If this is true, then why would anyone put their hope and trust in anything else? Of course you know the answer. Because when you’re short one egg for breakfast, you knock on your neighbor’s door. When you’re sick, you call the doctor. When you’re threatened, you call the police. When you’re feeling helpless in a situation, you call someone for help. Even when you’re in need, if you pray first (which you definitely should), getting help from powerful, influential, honorable people can have a particular negative effect on you. If you’re not careful, your trust in God can slowly erode. After all, isn’t it obvious who’s giving you the help? People. And so you’re tempted to trust in people first and maybe God second because that way of looking at life seems more practical. But it’s not, and the psalmist knows that. It’s a little morbid, but his point is that people, even the most helpful ones, ultimately have no staying power. The day will come when every single helpful person will exhale one last time, and with that all their good plans to help will die. When the body returns to dust, its power to help turns to dust as well. From this perspective, doesn’t it look foolish to put your hope and trust in the princes of this world? There is no salvation in a son of Adam. Which begs the question: “From where does my help come from? My help comes from the LORD, maker of heaven and earth” (Ps 121:1-2).
To not trust in powerful or honorable people doesn’t mean they cannot offer real and tangible help. Sometimes a person promises help and then delivers. A biblical example of this is a story about how King Saul won a great military victory for the Israelites (1 Sam 11:9-13). When the people gave him all the credit, even Saul, who turned out to be a pretty rotten ruler, was careful to give thanks to God. To use a more common illustration, consider how God providentially delivers food to your plate by first giving rain and sunshine, and second through the labors of farmers, producers, distributors, sellers, and sometimes through the generosity of those who buy enough to share. So what is the principle that makes sense of all this? Here’s the key: to trust in the LORD and not in humans is to depend on God as the divine help behind the human help. God’s help is the source and sustenance of human help. Human help is the visible manifestation of his invisible help. So when you receive help from someone, give thanks to the person, but primarily give thanks to God as the Helper behind your helper. Without God’s hand upholding all human help, it will all fall apart.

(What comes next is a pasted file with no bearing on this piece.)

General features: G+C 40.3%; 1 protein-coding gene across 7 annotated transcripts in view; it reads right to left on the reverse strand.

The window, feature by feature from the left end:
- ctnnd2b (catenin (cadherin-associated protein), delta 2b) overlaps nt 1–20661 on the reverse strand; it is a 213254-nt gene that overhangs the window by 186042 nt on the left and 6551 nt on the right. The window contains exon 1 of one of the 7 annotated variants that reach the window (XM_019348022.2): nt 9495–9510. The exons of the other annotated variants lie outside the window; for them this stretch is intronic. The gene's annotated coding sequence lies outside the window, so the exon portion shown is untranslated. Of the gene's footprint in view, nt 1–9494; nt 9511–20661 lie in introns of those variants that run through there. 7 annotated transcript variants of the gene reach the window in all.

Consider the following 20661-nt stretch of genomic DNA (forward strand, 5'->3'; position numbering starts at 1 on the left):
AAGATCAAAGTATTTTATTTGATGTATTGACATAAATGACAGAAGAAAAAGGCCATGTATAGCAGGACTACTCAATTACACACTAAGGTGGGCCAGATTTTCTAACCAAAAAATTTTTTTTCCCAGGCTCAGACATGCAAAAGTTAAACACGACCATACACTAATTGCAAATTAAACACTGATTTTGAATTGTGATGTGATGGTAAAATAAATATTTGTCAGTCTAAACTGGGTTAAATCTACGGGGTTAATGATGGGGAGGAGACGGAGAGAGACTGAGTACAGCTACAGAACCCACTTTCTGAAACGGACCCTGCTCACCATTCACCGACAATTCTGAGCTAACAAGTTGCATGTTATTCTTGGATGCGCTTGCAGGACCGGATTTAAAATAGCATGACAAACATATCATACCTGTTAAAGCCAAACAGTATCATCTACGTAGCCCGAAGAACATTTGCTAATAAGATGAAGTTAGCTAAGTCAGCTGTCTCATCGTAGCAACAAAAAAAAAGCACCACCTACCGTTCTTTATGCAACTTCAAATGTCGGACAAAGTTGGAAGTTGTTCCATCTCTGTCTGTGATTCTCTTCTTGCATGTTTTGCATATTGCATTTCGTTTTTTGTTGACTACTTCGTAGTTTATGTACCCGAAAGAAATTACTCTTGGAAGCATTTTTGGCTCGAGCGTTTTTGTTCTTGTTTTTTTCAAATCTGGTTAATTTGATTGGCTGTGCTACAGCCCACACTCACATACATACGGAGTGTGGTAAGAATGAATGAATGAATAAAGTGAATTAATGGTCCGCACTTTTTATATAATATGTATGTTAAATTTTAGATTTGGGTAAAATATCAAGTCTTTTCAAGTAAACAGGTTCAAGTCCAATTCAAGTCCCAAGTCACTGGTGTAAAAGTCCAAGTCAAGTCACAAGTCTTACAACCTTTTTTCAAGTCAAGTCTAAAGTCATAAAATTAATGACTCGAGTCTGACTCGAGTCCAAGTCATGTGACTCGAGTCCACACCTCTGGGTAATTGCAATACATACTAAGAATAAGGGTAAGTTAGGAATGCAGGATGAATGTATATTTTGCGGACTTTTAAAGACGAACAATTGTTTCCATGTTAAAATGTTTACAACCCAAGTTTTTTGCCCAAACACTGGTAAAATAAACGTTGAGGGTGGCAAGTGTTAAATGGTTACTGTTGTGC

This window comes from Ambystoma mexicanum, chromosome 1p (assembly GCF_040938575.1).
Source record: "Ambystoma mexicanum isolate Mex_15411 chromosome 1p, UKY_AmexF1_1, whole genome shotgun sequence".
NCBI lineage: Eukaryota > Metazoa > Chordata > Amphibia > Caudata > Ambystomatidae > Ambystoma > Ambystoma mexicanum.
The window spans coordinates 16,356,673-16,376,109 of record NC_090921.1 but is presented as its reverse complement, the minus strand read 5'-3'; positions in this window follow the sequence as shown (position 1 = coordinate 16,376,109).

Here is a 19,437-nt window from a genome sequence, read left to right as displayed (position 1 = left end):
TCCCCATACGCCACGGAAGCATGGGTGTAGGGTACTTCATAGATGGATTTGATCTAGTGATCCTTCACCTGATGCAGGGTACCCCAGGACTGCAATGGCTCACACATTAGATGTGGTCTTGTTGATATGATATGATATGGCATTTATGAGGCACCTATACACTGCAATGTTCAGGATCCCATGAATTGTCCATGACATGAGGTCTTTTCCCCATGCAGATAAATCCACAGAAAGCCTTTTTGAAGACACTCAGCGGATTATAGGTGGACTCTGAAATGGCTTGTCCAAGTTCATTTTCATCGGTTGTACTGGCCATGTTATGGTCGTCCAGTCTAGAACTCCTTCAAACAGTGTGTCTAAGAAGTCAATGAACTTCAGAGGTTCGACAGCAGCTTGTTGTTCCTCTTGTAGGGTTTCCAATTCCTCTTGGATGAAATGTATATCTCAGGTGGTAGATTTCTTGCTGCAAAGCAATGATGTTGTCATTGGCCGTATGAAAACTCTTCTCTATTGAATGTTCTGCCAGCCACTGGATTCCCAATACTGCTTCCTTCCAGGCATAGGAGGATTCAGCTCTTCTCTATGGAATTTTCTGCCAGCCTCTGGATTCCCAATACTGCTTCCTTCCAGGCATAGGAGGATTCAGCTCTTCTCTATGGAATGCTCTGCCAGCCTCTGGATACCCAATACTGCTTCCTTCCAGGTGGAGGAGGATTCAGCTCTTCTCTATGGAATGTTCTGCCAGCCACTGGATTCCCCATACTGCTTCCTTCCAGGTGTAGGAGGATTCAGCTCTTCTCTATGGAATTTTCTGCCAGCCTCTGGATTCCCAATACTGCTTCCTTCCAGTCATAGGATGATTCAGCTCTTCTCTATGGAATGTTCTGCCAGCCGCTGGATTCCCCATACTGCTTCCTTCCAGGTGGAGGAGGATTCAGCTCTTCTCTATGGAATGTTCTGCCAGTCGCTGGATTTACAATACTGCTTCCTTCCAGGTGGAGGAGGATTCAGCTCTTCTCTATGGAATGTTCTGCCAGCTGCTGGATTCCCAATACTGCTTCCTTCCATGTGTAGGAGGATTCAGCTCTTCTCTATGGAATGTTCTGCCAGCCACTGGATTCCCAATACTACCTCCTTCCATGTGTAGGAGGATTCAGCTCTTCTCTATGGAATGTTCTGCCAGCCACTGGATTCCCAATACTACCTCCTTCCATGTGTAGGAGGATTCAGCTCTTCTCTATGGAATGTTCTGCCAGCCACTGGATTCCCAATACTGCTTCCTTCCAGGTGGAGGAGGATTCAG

The Promises of Christian Hope
The Creator God will faithfully keep watch over us (vv. 5-6)
God the Creator is powerful. He made absolutely everything in the universe. Think about the promise we have in this psalm. The one who hopes in the LORD God is blessed. Not will be blessed. Blessed now. Happy now. Full of hope and trust right now whatever your life circumstances. How can that be? Because the object of your trust is in the all-powerful Creator. The one who made heaven, the earth, the sea, and every created thing in them. If you think you’ve got a grasp on that then you’ve forgotten how big the universe is!
John Glenn, the first American to orbit the earth and the fifth astronaut in space, died at 95 years old last week. Just by ascending a few hundred miles, he recognized that God’s creative power was way too awesome to comprehend. Earth is a tiny speck in our solar system, which is a tinier speck in our galaxy, which is an even tinier speck in the universe teeming with other galaxies. Yet after orbiting our teeny little planet Earth, Glenn was bursting with confidence in the Creator. Here’s what he said: “I pray every day and I think everybody should. I don’t think you can be up here and look out the window as I did the first day and look out at the Earth from this vantage point. We’re not so high compared to people who went to the moon and back. But to look out at this kind of creation out here and not believe in God is, to me, impossible. It just strengthens my faith.”